Although the Cowans believe intervention studies are the best way to confirm a link between parenting and child development, they don't underestimate the power of correlational and longitudinal research. Without correlational research on parenting, there would be nothing on which to base an intervention, they say.

For example, over the past several decades University of Minnesota psychologist Alan Sroufe, PhD, and his colleagues have followed children from infancy into adulthood, documenting the link between early parent­child attachment and outcomes, such as school success and failure, social competence and psychopathology. Such studies provide compelling evidence on their own, as well as a foundation for conducting intervention studies designed to promote secure attachment in at-risk children.

"At the end of this century, there is abundant evidence for the critical role of the caregiving experience for the development of the child, including prospective longitudinal data," writes Sroufe in his chapter. "While the evidence two decades ago may have been ambiguous, this is no longer the case."

With that said, researchers may never be able to put a number on how big an influence parents have on their children, says Loyola University's Fred Morrison, PhD, who studies the influence of parenting on school achievement. In terms of academics, some recent studies suggest that 50 percent of the variation between high-and low-functioning children results from influences that occur before children enter school. But even the half that results from influences after children start school may be mediated by family factors. For example, Morrison and his colleagues find that social skills, including a child's ability to sit still and concentrate, have an effect on academic performance.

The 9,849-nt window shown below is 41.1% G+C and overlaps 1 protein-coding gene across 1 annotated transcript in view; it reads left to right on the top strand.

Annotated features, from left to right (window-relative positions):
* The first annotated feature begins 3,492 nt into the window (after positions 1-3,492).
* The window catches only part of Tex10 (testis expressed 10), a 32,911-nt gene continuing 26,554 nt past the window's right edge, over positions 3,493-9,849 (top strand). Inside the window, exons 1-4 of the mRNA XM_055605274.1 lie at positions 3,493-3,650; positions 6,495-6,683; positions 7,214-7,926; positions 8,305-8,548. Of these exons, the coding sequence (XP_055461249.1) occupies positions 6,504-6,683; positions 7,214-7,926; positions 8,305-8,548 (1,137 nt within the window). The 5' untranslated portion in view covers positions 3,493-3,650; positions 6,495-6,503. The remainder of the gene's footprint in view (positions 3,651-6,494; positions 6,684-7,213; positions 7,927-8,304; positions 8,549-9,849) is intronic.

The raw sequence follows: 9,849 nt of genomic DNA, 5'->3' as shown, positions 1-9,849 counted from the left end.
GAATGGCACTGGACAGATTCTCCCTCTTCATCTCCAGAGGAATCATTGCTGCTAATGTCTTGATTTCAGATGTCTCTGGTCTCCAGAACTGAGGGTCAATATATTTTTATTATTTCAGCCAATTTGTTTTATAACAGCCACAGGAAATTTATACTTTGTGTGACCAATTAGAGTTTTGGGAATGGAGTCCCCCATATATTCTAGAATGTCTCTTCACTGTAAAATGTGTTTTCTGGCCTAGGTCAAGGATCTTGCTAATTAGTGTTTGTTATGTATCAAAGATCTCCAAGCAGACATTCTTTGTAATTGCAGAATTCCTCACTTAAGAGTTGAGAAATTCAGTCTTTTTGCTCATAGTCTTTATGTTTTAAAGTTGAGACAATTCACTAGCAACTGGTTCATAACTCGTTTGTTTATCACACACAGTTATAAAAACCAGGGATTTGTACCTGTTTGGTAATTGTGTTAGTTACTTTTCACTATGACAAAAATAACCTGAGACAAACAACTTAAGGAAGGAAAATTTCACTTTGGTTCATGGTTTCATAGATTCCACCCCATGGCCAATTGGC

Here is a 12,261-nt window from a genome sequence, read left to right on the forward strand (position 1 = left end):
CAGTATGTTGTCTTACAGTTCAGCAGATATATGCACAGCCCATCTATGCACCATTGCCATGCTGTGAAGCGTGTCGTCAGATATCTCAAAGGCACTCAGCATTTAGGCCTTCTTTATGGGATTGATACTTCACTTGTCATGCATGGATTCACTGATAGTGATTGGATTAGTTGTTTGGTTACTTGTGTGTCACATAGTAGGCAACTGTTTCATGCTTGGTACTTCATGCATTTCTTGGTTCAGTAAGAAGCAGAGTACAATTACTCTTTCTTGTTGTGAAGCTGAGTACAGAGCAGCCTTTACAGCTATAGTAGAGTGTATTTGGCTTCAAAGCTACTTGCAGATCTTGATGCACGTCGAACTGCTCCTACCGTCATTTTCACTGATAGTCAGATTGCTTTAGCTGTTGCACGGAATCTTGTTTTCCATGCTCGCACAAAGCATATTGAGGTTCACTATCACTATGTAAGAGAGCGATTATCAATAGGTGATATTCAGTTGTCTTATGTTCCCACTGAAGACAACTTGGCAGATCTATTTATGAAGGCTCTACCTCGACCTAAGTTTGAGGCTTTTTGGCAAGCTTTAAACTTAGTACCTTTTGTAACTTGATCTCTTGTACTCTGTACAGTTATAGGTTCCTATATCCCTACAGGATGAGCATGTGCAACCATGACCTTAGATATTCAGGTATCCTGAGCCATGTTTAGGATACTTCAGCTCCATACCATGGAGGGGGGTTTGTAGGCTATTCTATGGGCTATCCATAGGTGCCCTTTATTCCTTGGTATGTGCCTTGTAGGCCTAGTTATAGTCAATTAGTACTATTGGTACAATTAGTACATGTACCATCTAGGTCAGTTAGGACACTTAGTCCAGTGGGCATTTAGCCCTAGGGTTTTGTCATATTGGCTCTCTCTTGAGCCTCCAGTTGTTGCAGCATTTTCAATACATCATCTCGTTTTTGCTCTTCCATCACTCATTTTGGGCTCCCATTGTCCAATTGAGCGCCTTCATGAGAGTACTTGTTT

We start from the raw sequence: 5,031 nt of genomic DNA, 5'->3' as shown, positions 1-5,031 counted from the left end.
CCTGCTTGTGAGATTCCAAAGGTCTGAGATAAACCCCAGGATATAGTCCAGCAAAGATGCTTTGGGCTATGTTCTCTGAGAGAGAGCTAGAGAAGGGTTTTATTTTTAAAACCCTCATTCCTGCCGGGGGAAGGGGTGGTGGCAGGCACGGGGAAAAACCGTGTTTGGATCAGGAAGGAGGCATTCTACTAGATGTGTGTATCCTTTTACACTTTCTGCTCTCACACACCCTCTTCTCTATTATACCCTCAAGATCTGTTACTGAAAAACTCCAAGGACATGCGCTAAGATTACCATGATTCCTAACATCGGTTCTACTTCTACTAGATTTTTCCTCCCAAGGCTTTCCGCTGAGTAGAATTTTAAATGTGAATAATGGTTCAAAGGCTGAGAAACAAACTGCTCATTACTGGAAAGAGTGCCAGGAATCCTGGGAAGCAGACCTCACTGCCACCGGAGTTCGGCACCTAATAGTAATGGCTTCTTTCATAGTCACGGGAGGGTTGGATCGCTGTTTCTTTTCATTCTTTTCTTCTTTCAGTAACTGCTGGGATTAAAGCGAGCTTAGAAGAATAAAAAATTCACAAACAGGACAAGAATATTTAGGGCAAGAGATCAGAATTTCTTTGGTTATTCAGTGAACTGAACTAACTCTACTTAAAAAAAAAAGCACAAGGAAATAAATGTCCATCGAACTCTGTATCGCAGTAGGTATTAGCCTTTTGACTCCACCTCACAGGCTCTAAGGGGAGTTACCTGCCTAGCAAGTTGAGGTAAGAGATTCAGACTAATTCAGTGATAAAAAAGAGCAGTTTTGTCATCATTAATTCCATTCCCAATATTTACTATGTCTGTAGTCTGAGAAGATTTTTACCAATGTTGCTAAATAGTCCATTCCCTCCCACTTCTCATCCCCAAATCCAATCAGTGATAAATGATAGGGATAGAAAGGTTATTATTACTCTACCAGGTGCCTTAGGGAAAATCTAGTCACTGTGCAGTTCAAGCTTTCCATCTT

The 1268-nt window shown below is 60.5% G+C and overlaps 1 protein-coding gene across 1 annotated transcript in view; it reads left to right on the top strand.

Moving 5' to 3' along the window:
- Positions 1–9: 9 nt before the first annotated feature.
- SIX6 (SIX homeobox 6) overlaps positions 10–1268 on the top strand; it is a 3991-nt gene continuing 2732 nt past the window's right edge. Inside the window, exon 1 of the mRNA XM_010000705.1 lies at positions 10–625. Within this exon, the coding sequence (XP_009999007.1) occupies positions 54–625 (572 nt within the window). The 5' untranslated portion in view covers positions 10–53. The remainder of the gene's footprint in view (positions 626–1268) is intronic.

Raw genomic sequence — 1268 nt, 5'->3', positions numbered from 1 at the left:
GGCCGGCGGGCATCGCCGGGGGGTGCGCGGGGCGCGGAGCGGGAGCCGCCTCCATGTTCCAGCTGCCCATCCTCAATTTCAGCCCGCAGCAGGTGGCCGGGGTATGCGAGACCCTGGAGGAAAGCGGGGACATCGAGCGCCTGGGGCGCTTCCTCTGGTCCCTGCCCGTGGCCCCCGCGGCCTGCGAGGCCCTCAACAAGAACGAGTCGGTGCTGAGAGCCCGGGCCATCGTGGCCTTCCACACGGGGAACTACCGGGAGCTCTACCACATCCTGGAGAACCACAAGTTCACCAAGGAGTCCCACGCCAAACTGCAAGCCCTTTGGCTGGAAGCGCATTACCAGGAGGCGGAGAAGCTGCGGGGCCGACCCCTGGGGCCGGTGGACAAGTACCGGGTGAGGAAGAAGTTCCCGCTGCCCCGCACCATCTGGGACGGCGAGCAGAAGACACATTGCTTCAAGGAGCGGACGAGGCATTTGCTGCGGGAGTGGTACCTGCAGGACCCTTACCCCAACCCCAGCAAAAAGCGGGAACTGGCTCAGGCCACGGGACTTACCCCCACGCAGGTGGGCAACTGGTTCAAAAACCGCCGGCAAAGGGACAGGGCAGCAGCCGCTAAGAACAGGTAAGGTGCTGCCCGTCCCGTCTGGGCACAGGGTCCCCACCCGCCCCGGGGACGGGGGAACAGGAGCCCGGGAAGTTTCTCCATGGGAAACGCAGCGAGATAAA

"All of these things are intertwined," says Morrison. "And parenting adds up to a lifestyle that funnels into the language, general knowledge, reading and math skills that children start school with."

Meanwhile, none of the arguments or studies by developmental psychologists dissuades Harris from her view that genes and outside-the-home environment have a greater influence than parents on children's personality development, she says. Indeed, in her chapter in the forthcoming book, she criticizes the methodology of intervention studies and points out that Maccoby's explanation of sibling differences--that children born with different temperaments will react in different ways--cannot account for the personality differences between identical twins reared in the same home.

Nonetheless, Borkowski and Ramey tie the book together with a final chapter that uses the research presented in the book to provide parents with useful information about best parenting practices and policy-makers with broadly based guidelines for more effective intervention programs.

As a spin-off from the book, Borkowski and Ramey are working with NICHD to translate the parenting recommendations into a parent-geared pamphlet that will be available early next year.